What Skills Will Future Workers Need To Succeed?

Even if we can’t be 100% certain about the skills workers will need to succeed in the future, there are some things that can point us in the right direction.
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This is Part 6 of our New Talent Challenges Series. In it, we examine the new issues companies have to face when hiring talent, especially in the context of pandemic-related consequences that are still disrupting every industry.

We know that digital technologies have been completely changing how we work for years now. We are also aware of the need to develop new skills and capabilities to fully leverage those shifts. But we’re still trying to precisely define which skills and capabilities we’ll actually need to meet the challenges of the so-called new normal.

We might have some ideas, assumptions, and estimations as to which ones they might be—but we don’t have any certainty about it. That’s especially true today when we’re still going through a global crisis caused by a pandemic that has modified the business landscape entirely. The increased adoption of automation, AI, and robotic solutions brought about by COVID-19 has shown that people need to adapt to new technologies quickly or risk falling behind.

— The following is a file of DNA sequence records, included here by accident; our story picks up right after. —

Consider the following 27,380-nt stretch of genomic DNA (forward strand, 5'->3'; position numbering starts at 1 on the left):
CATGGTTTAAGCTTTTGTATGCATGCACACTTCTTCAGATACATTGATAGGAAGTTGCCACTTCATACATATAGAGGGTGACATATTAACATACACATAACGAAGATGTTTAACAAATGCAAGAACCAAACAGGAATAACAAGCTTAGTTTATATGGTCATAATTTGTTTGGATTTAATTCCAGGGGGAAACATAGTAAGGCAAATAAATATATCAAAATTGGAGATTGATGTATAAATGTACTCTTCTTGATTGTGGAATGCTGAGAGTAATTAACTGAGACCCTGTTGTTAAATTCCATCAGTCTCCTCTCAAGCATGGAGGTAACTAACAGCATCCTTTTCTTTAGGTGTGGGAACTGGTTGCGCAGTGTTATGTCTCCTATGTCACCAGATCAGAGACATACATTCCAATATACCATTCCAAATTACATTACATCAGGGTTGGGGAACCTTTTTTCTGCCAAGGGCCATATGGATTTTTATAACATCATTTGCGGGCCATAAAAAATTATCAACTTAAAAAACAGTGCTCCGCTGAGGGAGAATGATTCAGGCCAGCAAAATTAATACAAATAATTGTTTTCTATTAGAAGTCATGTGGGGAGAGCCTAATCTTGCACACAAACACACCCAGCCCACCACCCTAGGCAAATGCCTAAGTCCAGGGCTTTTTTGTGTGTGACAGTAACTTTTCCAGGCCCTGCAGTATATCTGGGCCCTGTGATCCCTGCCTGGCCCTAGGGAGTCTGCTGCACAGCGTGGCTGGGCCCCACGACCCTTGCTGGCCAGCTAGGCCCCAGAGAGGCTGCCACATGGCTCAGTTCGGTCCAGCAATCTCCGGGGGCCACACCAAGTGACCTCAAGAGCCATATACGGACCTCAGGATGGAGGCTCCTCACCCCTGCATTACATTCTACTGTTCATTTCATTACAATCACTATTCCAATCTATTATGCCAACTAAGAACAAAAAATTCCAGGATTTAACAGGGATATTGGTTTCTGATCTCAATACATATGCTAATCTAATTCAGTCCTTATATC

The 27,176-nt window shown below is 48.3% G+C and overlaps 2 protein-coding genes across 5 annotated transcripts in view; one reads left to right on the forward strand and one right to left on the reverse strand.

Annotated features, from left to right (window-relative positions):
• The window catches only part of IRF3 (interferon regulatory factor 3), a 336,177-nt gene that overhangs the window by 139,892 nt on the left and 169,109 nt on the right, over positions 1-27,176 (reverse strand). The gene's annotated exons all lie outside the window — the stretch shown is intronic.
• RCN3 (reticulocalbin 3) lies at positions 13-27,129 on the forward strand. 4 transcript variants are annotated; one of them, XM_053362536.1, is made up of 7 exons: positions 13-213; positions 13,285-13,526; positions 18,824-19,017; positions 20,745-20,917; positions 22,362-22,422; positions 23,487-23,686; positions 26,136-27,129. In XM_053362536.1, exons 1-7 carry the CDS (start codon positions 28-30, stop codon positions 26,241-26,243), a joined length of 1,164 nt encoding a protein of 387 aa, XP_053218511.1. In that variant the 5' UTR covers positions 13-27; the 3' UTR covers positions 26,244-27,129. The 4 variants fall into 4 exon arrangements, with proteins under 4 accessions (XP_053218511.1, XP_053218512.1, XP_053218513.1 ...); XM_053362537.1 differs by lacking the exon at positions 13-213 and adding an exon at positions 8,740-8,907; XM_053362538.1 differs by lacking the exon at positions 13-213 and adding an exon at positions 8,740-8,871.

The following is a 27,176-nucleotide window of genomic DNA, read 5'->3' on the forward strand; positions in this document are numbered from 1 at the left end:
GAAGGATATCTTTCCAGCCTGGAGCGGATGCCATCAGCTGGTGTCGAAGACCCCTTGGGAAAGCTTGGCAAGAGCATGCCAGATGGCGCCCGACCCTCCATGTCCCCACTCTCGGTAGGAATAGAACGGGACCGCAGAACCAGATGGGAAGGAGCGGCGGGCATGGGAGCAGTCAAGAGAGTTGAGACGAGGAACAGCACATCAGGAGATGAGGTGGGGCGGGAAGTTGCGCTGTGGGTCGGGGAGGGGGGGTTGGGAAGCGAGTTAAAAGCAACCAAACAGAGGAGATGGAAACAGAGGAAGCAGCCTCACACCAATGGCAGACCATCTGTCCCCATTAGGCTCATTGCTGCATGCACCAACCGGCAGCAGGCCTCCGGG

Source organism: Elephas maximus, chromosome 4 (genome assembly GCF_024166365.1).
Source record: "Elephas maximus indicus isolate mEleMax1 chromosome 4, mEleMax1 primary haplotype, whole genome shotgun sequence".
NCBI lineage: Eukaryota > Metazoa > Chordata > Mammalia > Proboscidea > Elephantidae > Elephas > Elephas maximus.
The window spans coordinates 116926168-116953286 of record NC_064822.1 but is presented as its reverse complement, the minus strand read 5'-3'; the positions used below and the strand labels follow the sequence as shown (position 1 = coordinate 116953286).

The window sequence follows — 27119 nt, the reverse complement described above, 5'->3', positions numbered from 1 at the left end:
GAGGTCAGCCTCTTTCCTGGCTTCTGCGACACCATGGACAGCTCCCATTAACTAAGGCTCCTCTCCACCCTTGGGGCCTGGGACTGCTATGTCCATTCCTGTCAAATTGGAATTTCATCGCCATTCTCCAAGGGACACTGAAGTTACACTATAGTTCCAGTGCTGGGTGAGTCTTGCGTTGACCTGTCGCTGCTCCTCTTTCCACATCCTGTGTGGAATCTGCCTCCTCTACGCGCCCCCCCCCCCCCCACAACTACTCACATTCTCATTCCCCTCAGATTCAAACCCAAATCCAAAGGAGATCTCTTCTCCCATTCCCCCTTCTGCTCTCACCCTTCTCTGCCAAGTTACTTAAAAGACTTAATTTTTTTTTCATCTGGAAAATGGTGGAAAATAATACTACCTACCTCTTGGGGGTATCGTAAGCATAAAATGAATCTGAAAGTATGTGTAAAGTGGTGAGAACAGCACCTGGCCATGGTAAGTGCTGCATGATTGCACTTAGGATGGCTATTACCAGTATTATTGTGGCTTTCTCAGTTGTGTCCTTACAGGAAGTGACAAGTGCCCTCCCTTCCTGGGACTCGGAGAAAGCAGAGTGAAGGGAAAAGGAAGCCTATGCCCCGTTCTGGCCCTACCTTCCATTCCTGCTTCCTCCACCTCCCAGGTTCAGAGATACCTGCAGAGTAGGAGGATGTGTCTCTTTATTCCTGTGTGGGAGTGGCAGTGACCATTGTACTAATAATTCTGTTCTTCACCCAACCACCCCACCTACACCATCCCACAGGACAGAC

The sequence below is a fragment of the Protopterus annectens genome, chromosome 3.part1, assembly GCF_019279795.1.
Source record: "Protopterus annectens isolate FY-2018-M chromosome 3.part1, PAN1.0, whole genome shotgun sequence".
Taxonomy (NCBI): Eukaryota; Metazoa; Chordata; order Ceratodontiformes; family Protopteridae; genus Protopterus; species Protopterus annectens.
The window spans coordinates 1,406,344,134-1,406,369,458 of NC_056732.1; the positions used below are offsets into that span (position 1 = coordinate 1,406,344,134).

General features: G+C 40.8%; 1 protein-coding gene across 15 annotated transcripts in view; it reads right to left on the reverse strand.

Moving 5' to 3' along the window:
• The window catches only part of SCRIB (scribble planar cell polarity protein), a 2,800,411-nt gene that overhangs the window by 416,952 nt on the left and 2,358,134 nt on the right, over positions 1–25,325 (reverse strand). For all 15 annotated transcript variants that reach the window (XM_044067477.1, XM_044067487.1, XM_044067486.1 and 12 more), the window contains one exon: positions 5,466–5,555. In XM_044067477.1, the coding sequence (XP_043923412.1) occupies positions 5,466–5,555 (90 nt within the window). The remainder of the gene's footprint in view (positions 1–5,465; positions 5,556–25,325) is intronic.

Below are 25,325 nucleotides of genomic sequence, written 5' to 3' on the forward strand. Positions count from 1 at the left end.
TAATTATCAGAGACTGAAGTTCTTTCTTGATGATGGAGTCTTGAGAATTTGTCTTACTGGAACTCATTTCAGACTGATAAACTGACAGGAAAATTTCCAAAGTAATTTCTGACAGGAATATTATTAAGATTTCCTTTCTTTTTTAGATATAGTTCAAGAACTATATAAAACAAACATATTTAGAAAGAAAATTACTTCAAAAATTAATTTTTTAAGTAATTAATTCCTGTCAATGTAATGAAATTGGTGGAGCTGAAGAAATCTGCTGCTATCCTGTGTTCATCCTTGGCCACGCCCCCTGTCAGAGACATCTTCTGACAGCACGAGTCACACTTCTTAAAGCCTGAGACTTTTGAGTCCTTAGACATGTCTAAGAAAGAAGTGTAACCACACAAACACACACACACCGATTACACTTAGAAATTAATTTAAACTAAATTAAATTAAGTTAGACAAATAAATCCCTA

That’s why it’s understandable that both business leaders and people in the workforce are trying to find out what those skills might be to better prepare themselves for the future. That’s a hard challenge. But even if we can’t be 100% certain about the skills workers will need to succeed in the future, there are some things that can point us in the right direction. 

Determining Fundamental Skills 

I’m fairly sure that any of you can quickly think of a couple of skills that might feel instrumental for the near future. Abilities like critical thinking, communication, teamwork, self-management, data literacy, and even programming often pop up in job postings and applications. That’s how we’ve come to recognize that those skills are crucial for today’s business environment.

And while we’re sure that most of them will remain essential as we move ahead, the reality is that looking for skills that are as broadly defined as that doesn’t do us any favors. How can you assess if someone is a critical thinker? How do you train someone to become a better team player? What should people study when it comes to programming?

I’m certain that most of us have different ideas on how to identify and develop those fundamental skills. That’s why we need to start determining the skills we’ll need in the new normal with far more precision. But where do we start? First and foremost, we need to understand how the landscape is changing.

We’ve said time and again that we’re living in the age of digital acceleration. This implies that current businesses are adopting new technologies and digital solutions at breakneck speed. The goal? To increase their agility, flexibility, and resilience. Those 3 are fundamental traits for modern businesses, as they allow companies to better adapt to ever-changing demands and challenges.